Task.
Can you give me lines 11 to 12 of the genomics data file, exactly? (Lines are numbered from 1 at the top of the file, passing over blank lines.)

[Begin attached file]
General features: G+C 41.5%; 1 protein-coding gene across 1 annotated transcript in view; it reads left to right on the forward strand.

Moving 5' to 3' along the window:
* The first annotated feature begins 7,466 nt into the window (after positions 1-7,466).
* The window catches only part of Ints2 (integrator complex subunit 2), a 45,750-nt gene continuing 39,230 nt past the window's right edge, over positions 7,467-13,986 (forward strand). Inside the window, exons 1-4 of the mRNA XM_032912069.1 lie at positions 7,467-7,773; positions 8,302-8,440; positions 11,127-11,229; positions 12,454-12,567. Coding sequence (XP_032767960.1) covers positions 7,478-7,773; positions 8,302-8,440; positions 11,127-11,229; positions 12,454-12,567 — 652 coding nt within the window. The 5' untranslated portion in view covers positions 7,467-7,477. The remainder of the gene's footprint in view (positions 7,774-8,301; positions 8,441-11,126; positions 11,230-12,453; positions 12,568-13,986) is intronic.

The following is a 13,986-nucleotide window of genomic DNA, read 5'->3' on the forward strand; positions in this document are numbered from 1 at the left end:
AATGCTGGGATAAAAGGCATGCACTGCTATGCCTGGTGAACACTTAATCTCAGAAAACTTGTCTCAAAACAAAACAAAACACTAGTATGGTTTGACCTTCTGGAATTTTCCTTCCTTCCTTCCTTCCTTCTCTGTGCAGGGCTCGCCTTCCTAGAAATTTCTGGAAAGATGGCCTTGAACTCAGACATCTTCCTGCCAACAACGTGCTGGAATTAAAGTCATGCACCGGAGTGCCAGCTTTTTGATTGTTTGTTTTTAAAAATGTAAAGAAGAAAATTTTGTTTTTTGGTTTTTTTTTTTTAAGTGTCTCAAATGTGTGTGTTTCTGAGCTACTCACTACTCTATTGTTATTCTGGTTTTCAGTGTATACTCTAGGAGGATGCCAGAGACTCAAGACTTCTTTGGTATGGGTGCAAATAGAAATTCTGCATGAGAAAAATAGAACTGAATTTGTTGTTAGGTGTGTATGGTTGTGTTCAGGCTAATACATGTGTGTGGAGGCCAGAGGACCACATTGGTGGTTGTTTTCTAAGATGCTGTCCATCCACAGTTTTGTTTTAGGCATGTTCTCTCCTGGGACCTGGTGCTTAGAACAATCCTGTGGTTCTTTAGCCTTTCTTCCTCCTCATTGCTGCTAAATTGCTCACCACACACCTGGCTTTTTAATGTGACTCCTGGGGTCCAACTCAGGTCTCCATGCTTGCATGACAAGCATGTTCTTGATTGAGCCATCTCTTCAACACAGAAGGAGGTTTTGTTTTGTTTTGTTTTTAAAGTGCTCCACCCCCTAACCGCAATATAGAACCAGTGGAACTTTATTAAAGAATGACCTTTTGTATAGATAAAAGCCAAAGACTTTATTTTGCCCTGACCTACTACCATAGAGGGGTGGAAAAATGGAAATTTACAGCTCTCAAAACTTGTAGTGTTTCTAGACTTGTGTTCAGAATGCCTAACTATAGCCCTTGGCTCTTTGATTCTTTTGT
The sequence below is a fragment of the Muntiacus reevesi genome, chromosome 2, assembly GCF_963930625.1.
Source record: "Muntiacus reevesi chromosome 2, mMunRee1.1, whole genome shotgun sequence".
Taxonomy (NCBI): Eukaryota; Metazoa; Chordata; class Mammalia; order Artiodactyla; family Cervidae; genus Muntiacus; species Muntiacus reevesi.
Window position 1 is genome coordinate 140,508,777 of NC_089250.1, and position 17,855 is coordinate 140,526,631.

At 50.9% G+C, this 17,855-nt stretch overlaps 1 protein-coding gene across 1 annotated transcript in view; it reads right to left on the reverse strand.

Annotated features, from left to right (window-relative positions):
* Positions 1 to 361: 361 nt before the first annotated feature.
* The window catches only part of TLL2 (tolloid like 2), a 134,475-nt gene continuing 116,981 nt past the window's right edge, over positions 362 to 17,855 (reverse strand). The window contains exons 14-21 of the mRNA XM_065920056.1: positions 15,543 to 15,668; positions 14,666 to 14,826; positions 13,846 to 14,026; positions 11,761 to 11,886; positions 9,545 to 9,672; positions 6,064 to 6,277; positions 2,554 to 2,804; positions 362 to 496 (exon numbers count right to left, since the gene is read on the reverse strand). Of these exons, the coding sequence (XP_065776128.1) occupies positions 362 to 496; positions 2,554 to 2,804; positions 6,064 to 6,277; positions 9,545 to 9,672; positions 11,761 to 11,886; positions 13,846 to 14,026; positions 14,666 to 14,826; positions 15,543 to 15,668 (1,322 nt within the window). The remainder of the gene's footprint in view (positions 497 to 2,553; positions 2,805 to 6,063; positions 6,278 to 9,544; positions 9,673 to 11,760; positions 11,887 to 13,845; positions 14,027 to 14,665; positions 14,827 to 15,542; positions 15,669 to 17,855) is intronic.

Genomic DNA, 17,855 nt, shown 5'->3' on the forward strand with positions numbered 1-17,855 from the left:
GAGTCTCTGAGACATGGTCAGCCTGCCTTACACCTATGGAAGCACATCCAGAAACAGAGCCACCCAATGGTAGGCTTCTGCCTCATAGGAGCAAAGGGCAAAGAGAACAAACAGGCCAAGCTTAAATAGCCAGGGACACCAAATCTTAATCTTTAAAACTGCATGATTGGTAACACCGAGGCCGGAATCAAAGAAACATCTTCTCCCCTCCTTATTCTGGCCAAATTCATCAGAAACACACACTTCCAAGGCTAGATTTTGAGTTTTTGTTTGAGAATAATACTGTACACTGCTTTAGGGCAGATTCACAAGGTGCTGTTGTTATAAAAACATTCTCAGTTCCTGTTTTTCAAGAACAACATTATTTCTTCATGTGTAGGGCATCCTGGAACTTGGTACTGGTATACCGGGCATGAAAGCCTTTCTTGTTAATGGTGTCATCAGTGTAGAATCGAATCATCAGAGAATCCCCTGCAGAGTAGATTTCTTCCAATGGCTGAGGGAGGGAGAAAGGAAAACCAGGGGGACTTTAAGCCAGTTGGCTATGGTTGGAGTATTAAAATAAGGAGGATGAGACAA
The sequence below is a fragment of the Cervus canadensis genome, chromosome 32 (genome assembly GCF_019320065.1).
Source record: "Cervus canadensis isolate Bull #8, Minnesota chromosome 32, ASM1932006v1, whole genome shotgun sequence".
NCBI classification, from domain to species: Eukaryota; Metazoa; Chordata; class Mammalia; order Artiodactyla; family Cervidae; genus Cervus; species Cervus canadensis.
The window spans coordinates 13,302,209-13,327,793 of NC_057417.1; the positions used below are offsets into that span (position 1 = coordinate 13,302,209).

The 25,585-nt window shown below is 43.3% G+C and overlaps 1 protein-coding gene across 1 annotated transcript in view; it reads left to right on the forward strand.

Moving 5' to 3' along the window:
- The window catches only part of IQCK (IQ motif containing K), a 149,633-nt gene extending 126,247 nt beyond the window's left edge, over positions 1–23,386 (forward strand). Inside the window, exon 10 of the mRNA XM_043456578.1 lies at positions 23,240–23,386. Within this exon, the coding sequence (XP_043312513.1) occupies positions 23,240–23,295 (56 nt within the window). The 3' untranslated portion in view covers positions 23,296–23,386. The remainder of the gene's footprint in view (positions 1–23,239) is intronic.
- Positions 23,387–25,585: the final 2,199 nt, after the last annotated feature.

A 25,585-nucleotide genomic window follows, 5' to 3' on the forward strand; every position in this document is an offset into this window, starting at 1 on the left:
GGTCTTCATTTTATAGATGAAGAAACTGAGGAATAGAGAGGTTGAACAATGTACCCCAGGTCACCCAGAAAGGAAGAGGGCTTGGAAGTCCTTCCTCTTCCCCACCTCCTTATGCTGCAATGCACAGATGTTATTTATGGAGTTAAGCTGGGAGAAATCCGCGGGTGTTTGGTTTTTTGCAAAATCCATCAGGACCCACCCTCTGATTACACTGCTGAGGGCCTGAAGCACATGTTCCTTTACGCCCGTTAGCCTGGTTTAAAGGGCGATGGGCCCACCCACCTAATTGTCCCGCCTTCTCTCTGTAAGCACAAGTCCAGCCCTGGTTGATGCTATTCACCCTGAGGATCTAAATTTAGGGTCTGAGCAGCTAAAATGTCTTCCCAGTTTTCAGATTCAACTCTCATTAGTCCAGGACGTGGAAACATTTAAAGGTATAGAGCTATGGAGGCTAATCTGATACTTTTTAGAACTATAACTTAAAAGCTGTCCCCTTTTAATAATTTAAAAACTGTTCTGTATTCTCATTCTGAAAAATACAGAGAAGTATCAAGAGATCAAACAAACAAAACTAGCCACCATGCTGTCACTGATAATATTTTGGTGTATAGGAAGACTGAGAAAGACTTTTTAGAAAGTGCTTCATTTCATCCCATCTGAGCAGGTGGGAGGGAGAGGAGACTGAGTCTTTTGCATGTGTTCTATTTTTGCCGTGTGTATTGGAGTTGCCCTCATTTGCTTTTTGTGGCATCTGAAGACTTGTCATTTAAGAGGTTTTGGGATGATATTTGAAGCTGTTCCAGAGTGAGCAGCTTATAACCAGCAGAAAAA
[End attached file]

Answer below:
At 50.9% G+C, this 17,855-nt stretch overlaps 1 protein-coding gene across 1 annotated transcript in view; it reads right to left on the reverse strand.

Annotated features, from left to right (window-relative positions):